I just realized that work can be done without the help (or interruption) of e-mail and the Internet.
We were without both early on Monday. At first, I was infuriated. I was expecting several e-mails and I knew I had to send out a bunch of electronic messages. I also expected to call a bunch of people--but how could I look them up without searching for numbers on the World Wide Web?
Since we couldn't work, the least we could do was party in the newsroom, right? Wrong.
Then I noticed Maggie Martin, a 43-year Times veteran, typing away on her computer.
I wondered what she could be doing. And by this time, a bunch of us were flipping out about the lack of technology in our room. One frustrated editor discovered a way to send instant, electronic messages through the system we use to write our stories. Our executive editor announced that we would find a work-around for posting online updates (of course we would).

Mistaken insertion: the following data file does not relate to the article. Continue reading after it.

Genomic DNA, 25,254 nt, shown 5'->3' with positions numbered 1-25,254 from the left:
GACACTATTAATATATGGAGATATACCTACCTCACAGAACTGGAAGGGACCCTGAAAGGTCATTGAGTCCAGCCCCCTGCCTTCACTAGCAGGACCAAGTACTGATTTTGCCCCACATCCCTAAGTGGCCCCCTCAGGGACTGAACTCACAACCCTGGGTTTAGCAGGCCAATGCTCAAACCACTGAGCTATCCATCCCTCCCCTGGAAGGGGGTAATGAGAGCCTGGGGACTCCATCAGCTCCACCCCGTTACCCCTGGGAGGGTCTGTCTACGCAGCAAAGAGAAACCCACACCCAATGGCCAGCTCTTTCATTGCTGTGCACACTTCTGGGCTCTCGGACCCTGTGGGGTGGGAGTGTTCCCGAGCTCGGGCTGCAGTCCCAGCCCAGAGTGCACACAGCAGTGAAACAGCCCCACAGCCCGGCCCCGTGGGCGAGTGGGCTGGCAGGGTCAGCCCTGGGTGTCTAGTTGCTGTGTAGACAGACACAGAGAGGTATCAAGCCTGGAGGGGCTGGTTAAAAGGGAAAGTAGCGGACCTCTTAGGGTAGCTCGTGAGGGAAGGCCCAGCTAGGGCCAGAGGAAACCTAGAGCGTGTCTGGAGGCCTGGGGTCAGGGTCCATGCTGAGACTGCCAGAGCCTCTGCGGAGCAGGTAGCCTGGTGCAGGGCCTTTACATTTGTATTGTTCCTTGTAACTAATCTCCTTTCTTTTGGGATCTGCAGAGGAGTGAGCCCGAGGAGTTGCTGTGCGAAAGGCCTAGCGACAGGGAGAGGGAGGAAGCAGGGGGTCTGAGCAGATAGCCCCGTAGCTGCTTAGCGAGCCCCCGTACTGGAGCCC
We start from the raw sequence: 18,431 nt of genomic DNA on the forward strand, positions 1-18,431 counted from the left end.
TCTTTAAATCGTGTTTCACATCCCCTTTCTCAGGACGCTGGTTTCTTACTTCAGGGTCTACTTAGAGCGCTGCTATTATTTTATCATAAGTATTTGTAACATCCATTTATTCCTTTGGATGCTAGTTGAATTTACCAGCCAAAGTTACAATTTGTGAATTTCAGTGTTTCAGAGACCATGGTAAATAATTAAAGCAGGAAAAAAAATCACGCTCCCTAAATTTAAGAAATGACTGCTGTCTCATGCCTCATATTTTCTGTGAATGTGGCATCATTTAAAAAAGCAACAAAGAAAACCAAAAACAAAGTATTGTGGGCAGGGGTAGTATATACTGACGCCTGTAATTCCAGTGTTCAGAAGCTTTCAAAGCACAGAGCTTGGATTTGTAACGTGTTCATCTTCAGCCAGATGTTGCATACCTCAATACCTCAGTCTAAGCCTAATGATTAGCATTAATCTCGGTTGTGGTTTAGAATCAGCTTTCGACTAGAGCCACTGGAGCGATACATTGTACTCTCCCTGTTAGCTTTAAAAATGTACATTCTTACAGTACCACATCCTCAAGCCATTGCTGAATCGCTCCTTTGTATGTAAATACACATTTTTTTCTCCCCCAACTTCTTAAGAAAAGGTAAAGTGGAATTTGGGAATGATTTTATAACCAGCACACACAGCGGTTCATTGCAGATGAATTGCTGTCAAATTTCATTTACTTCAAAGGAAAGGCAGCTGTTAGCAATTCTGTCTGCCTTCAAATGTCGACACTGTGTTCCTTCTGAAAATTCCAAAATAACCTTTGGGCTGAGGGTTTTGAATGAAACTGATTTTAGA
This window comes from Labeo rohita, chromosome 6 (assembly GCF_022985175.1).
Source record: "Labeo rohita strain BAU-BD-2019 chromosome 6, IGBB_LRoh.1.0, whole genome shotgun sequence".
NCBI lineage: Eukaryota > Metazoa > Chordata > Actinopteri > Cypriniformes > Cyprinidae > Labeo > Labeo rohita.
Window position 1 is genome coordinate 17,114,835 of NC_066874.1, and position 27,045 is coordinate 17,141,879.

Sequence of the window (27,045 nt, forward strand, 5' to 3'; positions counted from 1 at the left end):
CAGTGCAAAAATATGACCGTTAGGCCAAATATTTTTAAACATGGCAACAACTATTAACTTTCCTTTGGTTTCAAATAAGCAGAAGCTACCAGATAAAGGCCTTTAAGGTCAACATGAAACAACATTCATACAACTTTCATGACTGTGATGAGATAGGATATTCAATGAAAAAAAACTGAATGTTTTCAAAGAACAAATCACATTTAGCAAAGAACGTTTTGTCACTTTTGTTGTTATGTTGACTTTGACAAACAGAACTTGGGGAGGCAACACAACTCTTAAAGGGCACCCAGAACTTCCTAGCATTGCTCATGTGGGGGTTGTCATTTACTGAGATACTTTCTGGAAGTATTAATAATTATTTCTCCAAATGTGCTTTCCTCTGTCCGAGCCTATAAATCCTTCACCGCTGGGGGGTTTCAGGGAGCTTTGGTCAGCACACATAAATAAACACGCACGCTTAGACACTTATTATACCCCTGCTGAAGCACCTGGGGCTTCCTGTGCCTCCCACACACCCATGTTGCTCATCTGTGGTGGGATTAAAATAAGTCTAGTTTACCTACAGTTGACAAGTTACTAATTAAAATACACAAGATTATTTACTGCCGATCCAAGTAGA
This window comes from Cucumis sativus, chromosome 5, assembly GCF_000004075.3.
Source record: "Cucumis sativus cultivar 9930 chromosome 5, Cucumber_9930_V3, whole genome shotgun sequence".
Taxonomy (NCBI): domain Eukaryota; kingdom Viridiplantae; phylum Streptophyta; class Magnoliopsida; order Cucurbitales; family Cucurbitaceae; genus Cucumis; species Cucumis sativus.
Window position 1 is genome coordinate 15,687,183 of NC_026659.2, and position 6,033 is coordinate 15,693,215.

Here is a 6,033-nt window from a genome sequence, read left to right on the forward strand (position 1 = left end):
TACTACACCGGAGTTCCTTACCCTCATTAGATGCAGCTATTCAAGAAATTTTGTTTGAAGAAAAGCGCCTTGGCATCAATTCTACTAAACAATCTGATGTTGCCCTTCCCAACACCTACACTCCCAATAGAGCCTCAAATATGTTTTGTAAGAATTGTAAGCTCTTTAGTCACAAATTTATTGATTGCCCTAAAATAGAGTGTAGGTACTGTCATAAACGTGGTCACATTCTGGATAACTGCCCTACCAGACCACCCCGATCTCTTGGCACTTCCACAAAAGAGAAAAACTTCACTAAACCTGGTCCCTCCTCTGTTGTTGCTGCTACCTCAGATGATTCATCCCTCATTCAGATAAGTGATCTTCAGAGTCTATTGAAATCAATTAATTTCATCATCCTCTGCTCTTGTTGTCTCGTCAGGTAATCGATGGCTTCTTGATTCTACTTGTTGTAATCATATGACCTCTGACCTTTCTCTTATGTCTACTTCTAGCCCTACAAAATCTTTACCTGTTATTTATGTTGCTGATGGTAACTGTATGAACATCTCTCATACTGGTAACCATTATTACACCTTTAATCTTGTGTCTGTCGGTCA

Apparently, Maggie heard the commotion and she said, "You can still write your stories, Ashley. I'm typing my column and I don't need the Internet for that."
Oh, that's right...I could type up some notes for a story and type the stories for which I already obtained all the information needed. And there is a thing called a phone book--I could look up necessary numbers that way. And for those e-mails, I could just call people for the information I needed.
I was astounded by all the work I learned to complete without my editor, PR representatives, sources and friends constantly sending me messages. It was easy for me to work without the temptation of breaking to search the web for latest celebrity gossip. I actually got a LOT done.
Us Generation Y-ers are used to technology. In fact, we crave it (at least I do). When we are without it, we often find ourselves lost and frustrated--like I was on Monday. But I guess that's the difference between the awesome and amazing Maggie Martins of the world and me.
What do you think?